“As language is always evolving, at the end of the day, it is still human translators who judge and decide the most appropriate diction. They have the knowledge and judgment in that particular field to transform the meaning of the source text to the target text in the most natural and colloquial way.”

Since The Translation Business focuses on the financial sector, the role of human translators is particularly vital as they need to have specialized knowledge in their field as well as a broader understanding of the context.

“Fund management is closely related to macroeconomics, and nowadays geopolitics cannot be ignored,” she said.

For example, translators working on texts concerning Brexit would need to understand the various viewpoints and complex reasons behind Britain’s exit from the European Union. They may even need to come up with a new solution if there is not already an established translation of a word or phrase.

“Therefore, you cannot just know about the rise and fall of markets. Translators’ vision and knowledge plays a crucial role – and that’s why we always train and encourage our translators to learn from every commissioned task to perfect themselves.”

Working with technology

Though Chan does not see AI posing any danger to the need for human translators, she does agree that this technology is advancing by leaps and bound.

“We have seen how fast computer-aided translation and machine translation have developed, and how much attention people in the industry are paying to these developments,” she said.

In an ideal situation, translators can use this technology to help them produce initial translations, then they can do “post-editing” which includes the revision and refinement of content, to check for accuracy, meaning and nuance, and to provide enhancement in tone and style. In fact, technology can help by speeding up the whole process.

“Computer-aided tools are enhancing our efficiency, and at the same time we are also improving the translation quality, as the time we save can be channeled into the quality part,” Chan added.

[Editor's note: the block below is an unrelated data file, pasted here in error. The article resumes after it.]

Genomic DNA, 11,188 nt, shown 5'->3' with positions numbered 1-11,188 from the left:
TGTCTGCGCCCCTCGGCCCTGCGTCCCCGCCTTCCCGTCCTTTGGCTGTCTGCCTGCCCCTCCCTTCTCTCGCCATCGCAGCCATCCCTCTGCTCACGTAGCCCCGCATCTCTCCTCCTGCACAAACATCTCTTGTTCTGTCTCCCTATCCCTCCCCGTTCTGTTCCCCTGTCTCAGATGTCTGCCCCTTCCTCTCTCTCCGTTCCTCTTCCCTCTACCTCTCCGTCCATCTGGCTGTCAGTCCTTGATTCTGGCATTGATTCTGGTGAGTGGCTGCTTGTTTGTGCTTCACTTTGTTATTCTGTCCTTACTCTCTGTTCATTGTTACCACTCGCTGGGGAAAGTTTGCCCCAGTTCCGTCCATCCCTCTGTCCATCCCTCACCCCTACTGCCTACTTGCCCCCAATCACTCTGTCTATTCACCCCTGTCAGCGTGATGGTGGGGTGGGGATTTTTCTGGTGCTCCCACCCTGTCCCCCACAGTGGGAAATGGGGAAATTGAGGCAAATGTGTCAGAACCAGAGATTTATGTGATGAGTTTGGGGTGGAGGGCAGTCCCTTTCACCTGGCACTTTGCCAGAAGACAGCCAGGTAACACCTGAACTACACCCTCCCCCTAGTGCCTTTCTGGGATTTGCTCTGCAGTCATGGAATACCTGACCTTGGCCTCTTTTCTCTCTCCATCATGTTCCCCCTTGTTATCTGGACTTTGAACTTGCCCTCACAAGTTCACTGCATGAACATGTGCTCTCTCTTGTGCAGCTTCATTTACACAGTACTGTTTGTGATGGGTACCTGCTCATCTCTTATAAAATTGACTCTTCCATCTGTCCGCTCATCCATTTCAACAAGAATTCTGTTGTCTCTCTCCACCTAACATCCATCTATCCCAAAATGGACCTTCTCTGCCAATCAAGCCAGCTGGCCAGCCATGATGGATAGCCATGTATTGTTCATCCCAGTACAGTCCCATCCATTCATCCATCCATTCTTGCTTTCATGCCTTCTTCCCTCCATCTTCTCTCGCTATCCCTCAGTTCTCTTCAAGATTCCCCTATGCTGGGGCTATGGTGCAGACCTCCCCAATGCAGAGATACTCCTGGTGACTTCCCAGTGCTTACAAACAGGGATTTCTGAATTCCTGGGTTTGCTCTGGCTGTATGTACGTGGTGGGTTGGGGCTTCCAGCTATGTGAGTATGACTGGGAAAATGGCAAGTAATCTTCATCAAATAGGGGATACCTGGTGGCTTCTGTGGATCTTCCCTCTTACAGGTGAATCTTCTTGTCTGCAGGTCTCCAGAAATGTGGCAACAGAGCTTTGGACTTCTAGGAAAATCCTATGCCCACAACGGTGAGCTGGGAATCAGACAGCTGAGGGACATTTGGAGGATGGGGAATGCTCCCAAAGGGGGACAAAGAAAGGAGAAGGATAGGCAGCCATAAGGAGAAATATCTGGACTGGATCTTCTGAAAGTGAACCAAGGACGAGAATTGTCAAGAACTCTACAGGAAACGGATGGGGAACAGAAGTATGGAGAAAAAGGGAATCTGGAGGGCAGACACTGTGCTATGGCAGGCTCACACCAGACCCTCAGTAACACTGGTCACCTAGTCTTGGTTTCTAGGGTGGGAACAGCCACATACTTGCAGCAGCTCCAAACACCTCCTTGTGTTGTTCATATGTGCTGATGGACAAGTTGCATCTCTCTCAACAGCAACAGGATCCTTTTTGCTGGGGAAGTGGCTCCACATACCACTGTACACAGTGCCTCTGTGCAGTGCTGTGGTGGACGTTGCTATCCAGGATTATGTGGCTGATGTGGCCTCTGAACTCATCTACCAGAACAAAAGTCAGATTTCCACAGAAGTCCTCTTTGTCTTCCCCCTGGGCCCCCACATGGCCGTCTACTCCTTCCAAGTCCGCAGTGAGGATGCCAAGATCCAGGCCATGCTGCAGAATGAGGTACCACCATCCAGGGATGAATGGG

Over the past 25 years, Hong Kong has endured a few turbulent periods. Chan recalled how the 2003 SARS outbreak impacted the company: “The market was gloomy. The economy of Hong Kong was in the doldrums.”

Another difficult time Chan recalled was the financial tsunami triggered by the subprime mortgage crisis in the United States in 2007 to 2008. The turmoil dealt a heavy blow to the U.S. financial sector, resulting in layoffs and budget cuts that directly impacted The Translation Business.

“When business slowed, we realized that some companies had fired the employees we had been in regular contact with,” Chan explained.

But having proved its mettle by riding out these two major storms for Hong Kong, the company is flourishing once again.

Looking to the future, The Translation Business is investing in the latest software and equipment, and training staff in the new systems, to keep ahead of technological development.

This nurturing of staff is also important, Chan said. Besides training employees and ensuring they are up-to-date with all the political and financial news, the company also encourages them to share their thoughts and opinions on a regular basis. 

“After all,” Chan said, “as I always remind my team members, your horizons and vision are everything.”


Company: The Translation Business Ltd

HKGCC Membership No.: HKT0764

Established: 1994

Website: http://www.translationbusiness.com.hk/